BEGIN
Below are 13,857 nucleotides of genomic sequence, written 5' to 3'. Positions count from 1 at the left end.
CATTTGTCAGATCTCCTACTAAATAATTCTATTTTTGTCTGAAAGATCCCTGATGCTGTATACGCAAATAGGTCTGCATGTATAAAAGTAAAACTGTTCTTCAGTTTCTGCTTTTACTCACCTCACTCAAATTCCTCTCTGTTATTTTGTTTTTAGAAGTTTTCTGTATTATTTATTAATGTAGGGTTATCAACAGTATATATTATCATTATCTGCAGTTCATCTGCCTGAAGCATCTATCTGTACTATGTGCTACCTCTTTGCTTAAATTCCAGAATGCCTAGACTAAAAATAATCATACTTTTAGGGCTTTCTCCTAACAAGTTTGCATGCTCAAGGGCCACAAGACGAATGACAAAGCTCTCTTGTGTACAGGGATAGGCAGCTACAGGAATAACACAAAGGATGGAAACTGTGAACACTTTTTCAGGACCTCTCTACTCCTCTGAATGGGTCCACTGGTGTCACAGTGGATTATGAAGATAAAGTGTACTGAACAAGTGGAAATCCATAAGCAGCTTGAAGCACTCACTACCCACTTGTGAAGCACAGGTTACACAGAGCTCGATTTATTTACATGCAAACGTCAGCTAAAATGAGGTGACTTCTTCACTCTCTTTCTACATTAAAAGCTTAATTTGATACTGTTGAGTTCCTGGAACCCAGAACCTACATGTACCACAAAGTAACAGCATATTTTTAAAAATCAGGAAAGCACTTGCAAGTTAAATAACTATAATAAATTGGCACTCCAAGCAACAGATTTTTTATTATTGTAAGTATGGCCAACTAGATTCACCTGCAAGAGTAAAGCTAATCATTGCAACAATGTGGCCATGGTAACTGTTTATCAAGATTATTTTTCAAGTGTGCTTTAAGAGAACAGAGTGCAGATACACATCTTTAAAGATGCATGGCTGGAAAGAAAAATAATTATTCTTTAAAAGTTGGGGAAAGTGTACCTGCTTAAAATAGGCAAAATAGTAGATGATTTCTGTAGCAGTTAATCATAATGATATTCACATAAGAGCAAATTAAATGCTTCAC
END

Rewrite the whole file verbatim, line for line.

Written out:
Below are 13,857 nucleotides of genomic sequence, written 5' to 3'. Positions count from 1 at the left end.
CATTTGTCAGATCTCCTACTAAATAATTCTATTTTTGTCTGAAAGATCCCTGATGCTGTATACGCAAATAGGTCTGCATGTATAAAAGTAAAACTGTTCTTCAGTTTCTGCTTTTACTCACCTCACTCAAATTCCTCTCTGTTATTTTGTTTTTAGAAGTTTTCTGTATTATTTATTAATGTAGGGTTATCAACAGTATATATTATCATTATCTGCAGTTCATCTGCCTGAAGCATCTATCTGTACTATGTGCTACCTCTTTGCTTAAATTCCAGAATGCCTAGACTAAAAATAATCATACTTTTAGGGCTTTCTCCTAACAAGTTTGCATGCTCAAGGGCCACAAGACGAATGACAAAGCTCTCTTGTGTACAGGGATAGGCAGCTACAGGAATAACACAAAGGATGGAAACTGTGAACACTTTTTCAGGACCTCTCTACTCCTCTGAATGGGTCCACTGGTGTCACAGTGGATTATGAAGATAAAGTGTACTGAACAAGTGGAAATCCATAAGCAGCTTGAAGCACTCACTACCCACTTGTGAAGCACAGGTTACACAGAGCTCGATTTATTTACATGCAAACGTCAGCTAAAATGAGGTGACTTCTTCACTCTCTTTCTACATTAAAAGCTTAATTTGATACTGTTGAGTTCCTGGAACCCAGAACCTACATGTACCACAAAGTAACAGCATATTTTTAAAAATCAGGAAAGCACTTGCAAGTTAAATAACTATAATAAATTGGCACTCCAAGCAACAGATTTTTTATTATTGTAAGTATGGCCAACTAGATTCACCTGCAAGAGTAAAGCTAATCATTGCAACAATGTGGCCATGGTAACTGTTTATCAAGATTATTTTTCAAGTGTGCTTTAAGAGAACAGAGTGCAGATACACATCTTTAAAGATGCATGGCTGGAAAGAAAAATAATTATTCTTTAAAAGTTGGGGAAAGTGTACCTGCTTAAAATAGGCAAAATAGTAGATGATTTCTGTAGCAGTTAATCATAATGATATTCACATAAGAGCAAATTAAATGCTTCAC